Are You Hiring The Right Skills?Shannon Werth
Your organization recently posted an ad for a Marketing Manager position. The posting listed a variety of mandatory requirements (education, certifications, etc.) and preferred qualifications (skills, experience, etc.) that your team has identified as success indicators for the position. After an intense selection and interviewing process, the talent pool has been narrowed down to two final candidates:
- Candidate A made Dean’s List during their Bachelor of Business Administration with a specialization in Marketing Management, but only has experience working as an unpaid intern at a marketing firm for two summers.
- Candidate B has 8 years of experience in the field, 3 of which spent in a manager position, but their highest level of education is high school.
Candidate A looks fantastic on paper but delivered a lacklustre interview. Candidate B captivated the interview panel with their charisma, natural leadership skills and confidence. So, who do you choose?
Throughout the talent acquisition process, it is vital to consider soft skills and emotional intelligence, especially in a leadership role. Good grades on a transcript do not always translate to high performance in the workplace, whereas soft skills like emotional intelligence is essential for organizational development, retaining talent, and navigating change in the workplace.
Why Education and Technical Skills?
In job postings, employers will list the required skill sets, qualifications, and experience, with some flexibility (i.e. a certification in… or minimum 3 years experience in…). These skills are the key competencies an individual requires to be successful in the role. Although university or college will not provide training in specific, niche job titles, higher education programs teach individuals transferable skills that can be applied throughout their employment, including advanced research and analysis skills, better time-management, and openness to learning.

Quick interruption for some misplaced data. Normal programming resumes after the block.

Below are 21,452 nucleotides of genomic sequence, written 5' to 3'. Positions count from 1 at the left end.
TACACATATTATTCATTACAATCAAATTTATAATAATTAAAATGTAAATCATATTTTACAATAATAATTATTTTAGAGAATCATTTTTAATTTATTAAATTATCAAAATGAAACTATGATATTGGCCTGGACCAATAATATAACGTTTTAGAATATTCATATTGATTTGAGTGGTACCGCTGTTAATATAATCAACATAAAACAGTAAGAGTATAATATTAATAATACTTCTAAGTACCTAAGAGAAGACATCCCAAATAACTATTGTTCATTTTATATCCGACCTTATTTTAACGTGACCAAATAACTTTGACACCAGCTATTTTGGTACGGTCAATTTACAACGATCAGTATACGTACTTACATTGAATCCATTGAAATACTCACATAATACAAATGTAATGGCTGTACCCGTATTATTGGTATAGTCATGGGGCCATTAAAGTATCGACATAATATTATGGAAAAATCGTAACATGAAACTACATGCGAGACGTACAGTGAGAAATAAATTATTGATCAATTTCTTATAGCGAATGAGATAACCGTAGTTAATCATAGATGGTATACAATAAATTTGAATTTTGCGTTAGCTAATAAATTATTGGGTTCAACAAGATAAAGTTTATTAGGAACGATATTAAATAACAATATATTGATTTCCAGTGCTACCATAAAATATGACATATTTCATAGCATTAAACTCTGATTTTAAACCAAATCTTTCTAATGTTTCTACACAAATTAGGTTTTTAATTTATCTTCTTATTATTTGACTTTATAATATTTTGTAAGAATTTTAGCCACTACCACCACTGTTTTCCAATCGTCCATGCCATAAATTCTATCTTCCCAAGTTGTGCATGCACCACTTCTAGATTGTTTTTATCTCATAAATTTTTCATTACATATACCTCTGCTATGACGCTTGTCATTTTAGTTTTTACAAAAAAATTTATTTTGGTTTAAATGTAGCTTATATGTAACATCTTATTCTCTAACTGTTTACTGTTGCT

Why Soft Skills?
According to an article published by the University of Pennsylvania’s Wharton School in 2014, approximately 20% of companies are now measuring and assessing a candidate’s emotional intelligence throughout the job selection process. Integrating emotional intelligence and talent development assessments can help close skills gaps within your existing team and when selecting new hires. These gaps not only refer to technical knowledge, but the different soft skills that would lead to successful overall workplace performance. Soft skills are vital for interacting with your team, supervisors, vendors, clients, etc. and directly impact the success of the organization.
Organizations are increasingly turning to assessments that measure EI to determine how existing and potential employees will fit into their teams, but this does not negate the value of one’s education in the selection process. EI can be cultivated and improved upon through professional coaching and talent development programs. Companies must set a higher premium on upskilling high potential leaders in their pipeline and avoid hiring the wrong candidate based solely on intellect and education
Book a consultation today with one of our Talent Solutions Consultants to learn more about developing and managing talent in the workplace. Our range of Talent assessment tools are ideal for use in coaching, organization and leadership development, selection, and succession planning. Please contact us at email@example.com for any inquiries.